All Things Left Wild is a debut novel by my guest Blogger, James Wade. All Things Left Wild is how a botched robbery sets two men on conflicting journeys across the untamed landscape of the American West.
Give a bit of background/Bio about yourself.
I was born and raised in East Texas, where the oral tradition of storytelling is extremely strong-- tales passed down around campfires or wood-burning stoves. I worked as a journalist for several years, then served as a legislative director at the Texas Capitol. In 2017-18 my wife and I traveled the country in a small trailer. It was during this trip that I wrote my first full manuscript. I’d had several short stories published before but was never too serious about writing fiction until that trip.
Describe your debut book.
After a botched robbery, sixteen-year-old Caleb Bentley is on the run with his mean-spirited older brother across the American Southwest at the turn of the 20th century. Caleb’s moral compass and inner courage will be tested as they travel the harsh terrain and encounter those who have carved out a life there, for good or for ill.
Wealthy and bookish Randall Dawson, out of place in this rugged and violent country, is begrudgingly chasing after the Bentley brothers. With little sense of how to survive, much less how to take his revenge, Randall meets Charlotte, a woman experienced in the deadly ways of life in the West. Together they navigate the murky values of vigilante justice.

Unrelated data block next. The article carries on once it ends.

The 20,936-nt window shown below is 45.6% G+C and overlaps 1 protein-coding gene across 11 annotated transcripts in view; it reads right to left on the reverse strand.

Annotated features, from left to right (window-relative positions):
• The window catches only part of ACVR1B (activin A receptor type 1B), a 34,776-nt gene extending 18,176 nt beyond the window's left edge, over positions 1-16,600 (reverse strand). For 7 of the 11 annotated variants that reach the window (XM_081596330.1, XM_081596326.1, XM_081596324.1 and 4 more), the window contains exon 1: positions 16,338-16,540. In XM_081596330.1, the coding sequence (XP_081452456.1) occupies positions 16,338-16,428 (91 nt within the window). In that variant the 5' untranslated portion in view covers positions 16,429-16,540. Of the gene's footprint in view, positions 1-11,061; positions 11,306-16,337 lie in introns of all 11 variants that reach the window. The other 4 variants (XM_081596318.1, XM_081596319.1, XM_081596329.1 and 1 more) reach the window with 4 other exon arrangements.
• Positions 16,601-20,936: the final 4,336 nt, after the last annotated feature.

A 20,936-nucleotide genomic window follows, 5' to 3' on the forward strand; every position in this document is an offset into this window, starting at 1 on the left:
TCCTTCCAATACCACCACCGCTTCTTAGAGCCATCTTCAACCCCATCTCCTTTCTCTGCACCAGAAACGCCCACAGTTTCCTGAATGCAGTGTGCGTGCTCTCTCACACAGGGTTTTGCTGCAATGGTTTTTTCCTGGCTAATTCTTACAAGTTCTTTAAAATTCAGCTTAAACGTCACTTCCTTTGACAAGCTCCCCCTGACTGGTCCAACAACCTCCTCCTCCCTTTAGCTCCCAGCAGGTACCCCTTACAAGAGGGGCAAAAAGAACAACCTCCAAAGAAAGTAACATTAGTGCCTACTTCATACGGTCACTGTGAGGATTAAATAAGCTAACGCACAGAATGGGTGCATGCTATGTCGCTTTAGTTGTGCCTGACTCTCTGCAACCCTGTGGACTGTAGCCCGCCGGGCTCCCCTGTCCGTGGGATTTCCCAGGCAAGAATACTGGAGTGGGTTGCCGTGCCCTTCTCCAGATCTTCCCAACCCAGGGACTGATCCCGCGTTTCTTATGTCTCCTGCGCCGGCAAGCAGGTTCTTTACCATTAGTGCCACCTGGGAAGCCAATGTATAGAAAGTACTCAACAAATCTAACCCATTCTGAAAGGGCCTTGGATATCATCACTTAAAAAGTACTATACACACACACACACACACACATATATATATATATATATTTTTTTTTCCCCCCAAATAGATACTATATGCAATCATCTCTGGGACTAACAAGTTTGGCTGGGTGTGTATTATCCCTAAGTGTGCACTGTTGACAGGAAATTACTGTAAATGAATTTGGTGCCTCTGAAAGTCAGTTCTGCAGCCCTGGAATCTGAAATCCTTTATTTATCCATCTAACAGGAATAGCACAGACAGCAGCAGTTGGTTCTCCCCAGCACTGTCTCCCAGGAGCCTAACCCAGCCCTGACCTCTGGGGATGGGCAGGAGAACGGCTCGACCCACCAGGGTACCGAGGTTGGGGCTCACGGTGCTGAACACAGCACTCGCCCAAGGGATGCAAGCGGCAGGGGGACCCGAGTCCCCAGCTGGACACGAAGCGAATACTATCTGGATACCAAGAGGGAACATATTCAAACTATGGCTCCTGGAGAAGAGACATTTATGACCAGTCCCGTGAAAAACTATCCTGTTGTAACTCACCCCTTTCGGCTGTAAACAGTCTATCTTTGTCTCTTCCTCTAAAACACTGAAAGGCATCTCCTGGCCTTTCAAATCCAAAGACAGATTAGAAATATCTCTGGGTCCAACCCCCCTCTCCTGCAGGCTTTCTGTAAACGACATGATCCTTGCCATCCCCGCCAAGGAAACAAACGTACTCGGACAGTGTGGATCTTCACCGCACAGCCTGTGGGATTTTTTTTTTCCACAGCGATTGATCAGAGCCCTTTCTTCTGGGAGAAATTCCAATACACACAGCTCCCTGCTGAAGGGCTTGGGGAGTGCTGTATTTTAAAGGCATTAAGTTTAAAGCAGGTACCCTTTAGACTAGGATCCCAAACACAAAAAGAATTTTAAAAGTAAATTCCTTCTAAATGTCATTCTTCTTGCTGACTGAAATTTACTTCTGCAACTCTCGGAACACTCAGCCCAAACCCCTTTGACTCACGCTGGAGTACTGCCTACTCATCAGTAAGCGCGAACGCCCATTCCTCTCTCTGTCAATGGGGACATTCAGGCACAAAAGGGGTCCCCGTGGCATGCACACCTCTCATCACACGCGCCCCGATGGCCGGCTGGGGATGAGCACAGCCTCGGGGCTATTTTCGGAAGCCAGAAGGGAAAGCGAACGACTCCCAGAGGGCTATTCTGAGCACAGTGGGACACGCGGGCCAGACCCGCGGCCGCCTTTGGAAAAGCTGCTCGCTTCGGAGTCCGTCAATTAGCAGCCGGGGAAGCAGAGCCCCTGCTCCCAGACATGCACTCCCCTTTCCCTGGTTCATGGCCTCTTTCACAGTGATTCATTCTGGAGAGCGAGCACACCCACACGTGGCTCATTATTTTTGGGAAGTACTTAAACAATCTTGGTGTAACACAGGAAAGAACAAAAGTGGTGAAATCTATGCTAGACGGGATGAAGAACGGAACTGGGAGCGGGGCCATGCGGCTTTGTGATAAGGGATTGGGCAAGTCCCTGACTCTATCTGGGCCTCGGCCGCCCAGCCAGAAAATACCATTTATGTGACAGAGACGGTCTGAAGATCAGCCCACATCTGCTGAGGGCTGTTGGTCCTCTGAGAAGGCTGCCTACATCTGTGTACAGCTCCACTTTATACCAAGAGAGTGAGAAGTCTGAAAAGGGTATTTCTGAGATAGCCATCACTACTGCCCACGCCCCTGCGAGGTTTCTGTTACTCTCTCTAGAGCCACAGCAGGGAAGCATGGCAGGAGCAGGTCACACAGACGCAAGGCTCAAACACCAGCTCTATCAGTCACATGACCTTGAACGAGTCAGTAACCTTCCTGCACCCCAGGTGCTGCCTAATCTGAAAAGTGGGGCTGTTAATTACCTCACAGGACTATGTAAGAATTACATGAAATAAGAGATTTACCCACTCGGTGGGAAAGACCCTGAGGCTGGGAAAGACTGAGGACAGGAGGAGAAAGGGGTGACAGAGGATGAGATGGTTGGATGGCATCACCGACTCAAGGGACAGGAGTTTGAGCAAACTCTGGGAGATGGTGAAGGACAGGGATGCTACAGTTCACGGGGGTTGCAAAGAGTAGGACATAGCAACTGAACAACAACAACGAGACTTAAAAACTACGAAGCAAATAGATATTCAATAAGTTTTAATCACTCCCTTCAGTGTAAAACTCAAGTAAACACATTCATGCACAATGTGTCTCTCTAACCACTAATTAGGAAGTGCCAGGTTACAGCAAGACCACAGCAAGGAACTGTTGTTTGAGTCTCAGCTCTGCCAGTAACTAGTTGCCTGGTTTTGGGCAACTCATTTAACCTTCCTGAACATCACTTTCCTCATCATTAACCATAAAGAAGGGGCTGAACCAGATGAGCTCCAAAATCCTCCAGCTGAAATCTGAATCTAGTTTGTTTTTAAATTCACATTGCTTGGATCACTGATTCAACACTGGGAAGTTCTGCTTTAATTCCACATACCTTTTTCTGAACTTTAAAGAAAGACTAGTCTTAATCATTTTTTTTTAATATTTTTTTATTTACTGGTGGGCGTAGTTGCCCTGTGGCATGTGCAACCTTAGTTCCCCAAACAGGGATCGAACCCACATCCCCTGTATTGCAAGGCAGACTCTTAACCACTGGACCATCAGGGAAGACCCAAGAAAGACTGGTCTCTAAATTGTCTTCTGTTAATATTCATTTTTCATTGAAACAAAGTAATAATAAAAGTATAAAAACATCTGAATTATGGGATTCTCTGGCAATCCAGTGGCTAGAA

Powerful and atmospheric, ALL THINGS LEFT WILD is a coming-of-age for one man, a mid-life odyssey for the other, and an illustration of the violence and corruption prevalent in our fast-expanding country. It artfully sketches the magnificence of the American West as mirrored in the human soul.
Who/what inspired your novel. Was the idea a gradual awakening or did it come as a sudden inspiration?
It was definitely a sudden inspiration, which is something I usually advise against when I’m talking to young or new writers. I’m a believer in discipline over inspiration, forcing yourself to sit down and work even if you aren’t inspired at that moment.
However, my novel admittedly grew from a single moment. On March 1, 2018, we were camped in the desert outside of Carlsbad, NM. I sat on the ground outside of our trailer and watched the wind blow, and watched the sand move and the dried pieces of cholla plants being swept away. It was so remote and so wild, I began to feel a little guilty for even being there, for compromising this magical place with my humanness. When I stood to go inside, I noticed that my footprints had been blown away. Then I thought, this place looks so untouched, but obviously it isn’t. How many other footprints have been here, then disappeared? What struggles did those folks endure? I ended up with an image of two men riding through a dust storm, and that was the first thing I wrote.
What’s your writing style? Are you a “plantser” or a “plotter”? Something in between?
I’m a “plantser,” in that I create rough outlines, sometimes on paper, sometimes in my head, then change those outlines, then change them again, and then throw them away (and maybe dig through the trash and find them the next day). The end product usually ends up somewhere close to what I envisioned, but I have to leave myself plenty of leeway to change things. Sometimes you get into a flow and things start happening naturally on the page-- things that are outside of the original game plan-- and you just have to go with it. In my mind, if the quality of the writing is strong enough, then the story will be able to adapt to whatever plot-tinkering I do along the way.
In the next installment James gives advice for the unpublished author as well as insight into his big break moment. Stay tuned!